The Washington Blade put a photo of South Carolina Republican Sen. Lindsey Graham on the cover of this week’s edition, along with a cover article titled “Meet D.C.’s Most Eligible LGBT Singles.”
The article, published online on Wednesday, listed 20 eligible singles of varying genders and orientations who had been nominated by readers. Graham was not mentioned in the piece at all, although President Donald Trump rated two mentions from the highlighted singles — one of whom told interested readers that Trump-voters need not apply.
The paper promoted the article on Twitter several times, and Graham’s face did not appear in that photo either — instead, it showed a collage of photos of the eligible singles.
Meet D.C.’s Most Eligible LGBT Singles https://t.co/NjI3k6BiA5
— Washington Blade (@WashBlade) February 6, 2019
But the actual papers that circulated on the streets of Washington, D.C. had a very different look.
There was a sub-headline that read, “Sen. Lindsey Graham didn’t quite make the cut,” but did not clarify that the article about Graham was completely unrelated to the article about the eligible singles.
Graham was actually mentioned in a different piece, published on Saturday, titled,”Is It Homophobic To Speculate About A Politician’s Sexuality?”
In that article, author James Wellemeyer asked whether or not it’s ethical to “out” politicians — and appeared to land on the position that, as long as the person has “done no harm” to the LGBT community, it’s probably not very nice to “out” them as a political tactic.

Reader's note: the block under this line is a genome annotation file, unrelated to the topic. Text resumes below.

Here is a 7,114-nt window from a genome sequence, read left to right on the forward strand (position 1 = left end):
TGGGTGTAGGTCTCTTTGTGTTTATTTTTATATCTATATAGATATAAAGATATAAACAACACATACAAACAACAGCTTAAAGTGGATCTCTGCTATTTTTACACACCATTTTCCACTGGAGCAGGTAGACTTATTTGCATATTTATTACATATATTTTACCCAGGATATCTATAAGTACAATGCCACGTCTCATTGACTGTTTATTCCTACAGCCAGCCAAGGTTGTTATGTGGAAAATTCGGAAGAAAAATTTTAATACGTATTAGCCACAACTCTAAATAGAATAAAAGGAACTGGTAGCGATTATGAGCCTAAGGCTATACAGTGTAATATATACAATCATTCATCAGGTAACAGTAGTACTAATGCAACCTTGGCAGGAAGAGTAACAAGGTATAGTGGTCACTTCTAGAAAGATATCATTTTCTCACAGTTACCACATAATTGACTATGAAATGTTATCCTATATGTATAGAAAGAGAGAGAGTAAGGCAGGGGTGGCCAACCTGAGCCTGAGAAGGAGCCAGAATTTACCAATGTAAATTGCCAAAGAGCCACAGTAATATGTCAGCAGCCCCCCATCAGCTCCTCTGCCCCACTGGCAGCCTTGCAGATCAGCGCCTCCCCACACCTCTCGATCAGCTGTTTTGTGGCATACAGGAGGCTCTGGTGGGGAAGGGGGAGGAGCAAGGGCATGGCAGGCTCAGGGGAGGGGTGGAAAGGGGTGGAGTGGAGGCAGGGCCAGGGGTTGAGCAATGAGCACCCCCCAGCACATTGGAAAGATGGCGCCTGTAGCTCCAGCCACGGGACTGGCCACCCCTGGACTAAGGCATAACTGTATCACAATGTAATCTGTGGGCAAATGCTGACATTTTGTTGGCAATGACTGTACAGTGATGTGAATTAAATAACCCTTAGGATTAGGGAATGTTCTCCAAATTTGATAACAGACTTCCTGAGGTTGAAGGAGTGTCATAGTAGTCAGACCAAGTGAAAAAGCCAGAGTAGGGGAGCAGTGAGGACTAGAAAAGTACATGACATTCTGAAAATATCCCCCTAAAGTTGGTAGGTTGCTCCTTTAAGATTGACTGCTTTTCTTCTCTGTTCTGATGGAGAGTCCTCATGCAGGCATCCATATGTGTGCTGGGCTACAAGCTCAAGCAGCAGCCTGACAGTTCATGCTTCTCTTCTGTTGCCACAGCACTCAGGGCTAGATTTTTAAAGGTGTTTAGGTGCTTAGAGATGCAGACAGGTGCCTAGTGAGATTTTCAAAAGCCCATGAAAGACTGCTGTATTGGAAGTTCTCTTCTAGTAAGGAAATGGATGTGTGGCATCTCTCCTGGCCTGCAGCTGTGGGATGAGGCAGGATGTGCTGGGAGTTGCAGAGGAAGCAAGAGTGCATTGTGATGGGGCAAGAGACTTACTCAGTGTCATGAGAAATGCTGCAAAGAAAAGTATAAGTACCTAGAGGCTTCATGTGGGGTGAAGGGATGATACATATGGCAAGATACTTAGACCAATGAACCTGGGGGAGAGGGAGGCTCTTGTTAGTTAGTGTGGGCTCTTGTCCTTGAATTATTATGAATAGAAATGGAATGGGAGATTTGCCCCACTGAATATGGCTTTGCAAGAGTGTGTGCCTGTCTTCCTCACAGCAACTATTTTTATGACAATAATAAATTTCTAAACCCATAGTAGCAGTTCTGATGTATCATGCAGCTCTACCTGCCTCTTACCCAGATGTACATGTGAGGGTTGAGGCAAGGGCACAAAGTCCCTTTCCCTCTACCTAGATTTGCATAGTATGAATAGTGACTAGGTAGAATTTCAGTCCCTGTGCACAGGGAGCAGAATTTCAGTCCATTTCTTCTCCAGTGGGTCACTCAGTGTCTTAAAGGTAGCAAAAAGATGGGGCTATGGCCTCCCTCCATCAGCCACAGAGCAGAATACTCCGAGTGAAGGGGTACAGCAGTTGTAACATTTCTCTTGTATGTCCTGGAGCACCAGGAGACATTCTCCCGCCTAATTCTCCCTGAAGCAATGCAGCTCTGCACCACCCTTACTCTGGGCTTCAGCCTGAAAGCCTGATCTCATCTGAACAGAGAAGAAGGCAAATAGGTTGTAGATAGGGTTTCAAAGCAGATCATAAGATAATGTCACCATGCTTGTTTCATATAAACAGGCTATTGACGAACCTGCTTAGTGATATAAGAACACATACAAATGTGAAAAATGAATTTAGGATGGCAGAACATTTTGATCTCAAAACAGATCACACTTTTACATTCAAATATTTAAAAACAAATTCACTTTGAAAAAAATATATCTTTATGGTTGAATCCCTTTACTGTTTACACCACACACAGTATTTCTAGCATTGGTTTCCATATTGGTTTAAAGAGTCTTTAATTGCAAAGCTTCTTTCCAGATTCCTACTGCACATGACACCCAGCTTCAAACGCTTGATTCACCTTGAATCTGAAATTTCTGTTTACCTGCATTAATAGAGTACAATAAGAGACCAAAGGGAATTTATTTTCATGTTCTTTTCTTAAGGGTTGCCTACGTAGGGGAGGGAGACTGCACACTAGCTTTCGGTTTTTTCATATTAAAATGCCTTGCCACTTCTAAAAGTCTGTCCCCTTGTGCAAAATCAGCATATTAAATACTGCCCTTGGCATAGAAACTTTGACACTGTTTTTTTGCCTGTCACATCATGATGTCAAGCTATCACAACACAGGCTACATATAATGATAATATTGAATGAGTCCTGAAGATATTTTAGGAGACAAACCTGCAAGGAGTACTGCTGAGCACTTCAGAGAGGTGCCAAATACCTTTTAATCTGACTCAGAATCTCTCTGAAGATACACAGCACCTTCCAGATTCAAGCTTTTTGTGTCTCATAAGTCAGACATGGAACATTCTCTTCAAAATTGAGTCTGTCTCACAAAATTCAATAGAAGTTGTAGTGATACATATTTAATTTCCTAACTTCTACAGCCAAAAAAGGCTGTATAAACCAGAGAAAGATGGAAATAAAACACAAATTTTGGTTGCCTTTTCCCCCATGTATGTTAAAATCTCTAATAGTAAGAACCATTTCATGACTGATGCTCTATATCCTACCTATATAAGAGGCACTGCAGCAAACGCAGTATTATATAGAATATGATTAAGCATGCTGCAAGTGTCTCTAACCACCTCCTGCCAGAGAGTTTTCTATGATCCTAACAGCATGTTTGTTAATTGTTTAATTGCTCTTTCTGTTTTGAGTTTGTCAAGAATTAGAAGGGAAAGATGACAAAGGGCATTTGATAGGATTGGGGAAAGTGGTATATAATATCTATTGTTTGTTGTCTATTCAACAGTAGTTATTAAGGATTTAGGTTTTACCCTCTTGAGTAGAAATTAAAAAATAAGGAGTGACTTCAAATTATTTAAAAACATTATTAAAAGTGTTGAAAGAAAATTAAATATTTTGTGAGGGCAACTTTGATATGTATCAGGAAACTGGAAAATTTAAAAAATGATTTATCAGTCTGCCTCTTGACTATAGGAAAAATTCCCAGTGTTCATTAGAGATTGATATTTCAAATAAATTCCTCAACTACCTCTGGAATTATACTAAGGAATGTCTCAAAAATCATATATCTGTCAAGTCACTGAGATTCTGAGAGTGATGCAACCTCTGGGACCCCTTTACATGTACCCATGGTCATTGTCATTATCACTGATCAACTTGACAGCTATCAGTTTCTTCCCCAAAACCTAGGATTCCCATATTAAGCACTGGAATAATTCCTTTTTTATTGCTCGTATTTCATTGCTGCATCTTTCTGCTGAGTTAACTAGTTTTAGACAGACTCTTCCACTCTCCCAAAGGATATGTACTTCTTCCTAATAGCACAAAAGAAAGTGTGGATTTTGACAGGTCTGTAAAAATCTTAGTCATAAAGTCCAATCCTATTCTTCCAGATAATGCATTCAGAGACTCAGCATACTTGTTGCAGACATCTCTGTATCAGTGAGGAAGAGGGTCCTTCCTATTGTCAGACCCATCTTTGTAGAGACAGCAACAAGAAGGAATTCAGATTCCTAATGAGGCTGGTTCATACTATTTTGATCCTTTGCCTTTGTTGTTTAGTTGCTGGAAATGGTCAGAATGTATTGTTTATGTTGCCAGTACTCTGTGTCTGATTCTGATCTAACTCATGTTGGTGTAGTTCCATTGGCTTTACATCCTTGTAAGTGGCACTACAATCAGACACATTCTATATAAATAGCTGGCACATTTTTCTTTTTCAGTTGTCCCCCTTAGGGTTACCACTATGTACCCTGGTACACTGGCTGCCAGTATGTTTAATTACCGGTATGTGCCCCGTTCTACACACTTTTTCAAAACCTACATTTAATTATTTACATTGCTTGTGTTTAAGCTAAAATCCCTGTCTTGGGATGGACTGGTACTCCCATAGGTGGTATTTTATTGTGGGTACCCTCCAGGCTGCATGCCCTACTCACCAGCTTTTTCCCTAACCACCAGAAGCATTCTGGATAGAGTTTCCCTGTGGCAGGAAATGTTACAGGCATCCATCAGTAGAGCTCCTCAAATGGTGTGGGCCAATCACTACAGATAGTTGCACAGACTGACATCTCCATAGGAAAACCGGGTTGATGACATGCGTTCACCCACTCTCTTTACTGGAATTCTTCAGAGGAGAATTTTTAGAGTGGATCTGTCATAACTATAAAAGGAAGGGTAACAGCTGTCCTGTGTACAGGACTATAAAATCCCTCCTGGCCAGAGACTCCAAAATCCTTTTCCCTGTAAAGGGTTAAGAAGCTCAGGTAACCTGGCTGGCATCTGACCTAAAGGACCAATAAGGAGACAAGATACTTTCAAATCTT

Outing as a political tactic and as a general practice remain controversial. Most agree that revealing the sexual orientation of an individual who has done no harm to the LGBT community is unethical. In some cases, outing can even subject LGBT people to physical danger.
However, his ethics appeared to take a hard left when it came to people who don’t offer political support for LGBT issues. “But the question becomes more complicated when the discussion centers on powerful politicians who have pushed anti-gay agendas,” he said.
Graham’s name came up in the article because, over the years, a number of people — from Bill Maher to Chelsea Handler — have openly speculated about his sexual orientation and whether or not he’s now supporting the president’s agenda out of fear. (RELATED: Lindsey Graham Says Chelsea Handler’s Comments About His Sexuality Are Not Helping The Country)
— Chelsea Handler (@chelseahandler) October 11, 2018
No one on the left is disparaging Lindsey Graham for whatever his lifestyle choices are. But recent behavior raises the question of motive. If he’s been compromised because of personal choices he’s ashamed of & therefore is taking actions that undermine our laws, we need to know.
— Ken Olin (@kenolin1) January 11, 2019
Lindsay Graham says he’s going to investigate Hillary if he becomes Judiciary Chair. Graham’s recent erratic behavior with regards to Trump suggests that he’s personally compromised in some way. Perhaps we should have an investigation of that as well.
— John Aravosis (@aravosis) November 15, 2018
Not getting enough attention for its impact during Barr and what’s next: Grassley quietly stepped down as chair of the Senate Judiciary Committee, and Trump extreme loyalist Lindsey Graham, who many believe is compromised, stepped in.
— Amy Siskind (@Amy_Siskind) January 15, 2019
I can’t even imagine what they have on Graham.
Senator Lindsey Graham in 2015:
“Donald Trump is a race-baiting, xenophobic, religious bigot.”
— Qasim Rashid, Esq. (@MuslimIQ) January 13, 2019
Freshman Democratic Minnesota Rep. Ilhan Omar also tweeted her concern that Graham was compromised — and struggled to defend the tweet during a CNN interview.
Rep. Omar on her homophobic innuendo that Graham is being blackmailed:
Omar: He is somehow compromised
CNN: Based on what evidence?
Omar: The evidence present to us
CNN: That’s your opinion
Omar: An opinion based on what I believe to be visible to me. Americans agree on this pic.twitter.com/wLL8dZUlkH
— Benny (@bennyjohnson) January 17, 2019
Neither Graham’s office nor the Washington Blade responded to requests for comment at the time of publication.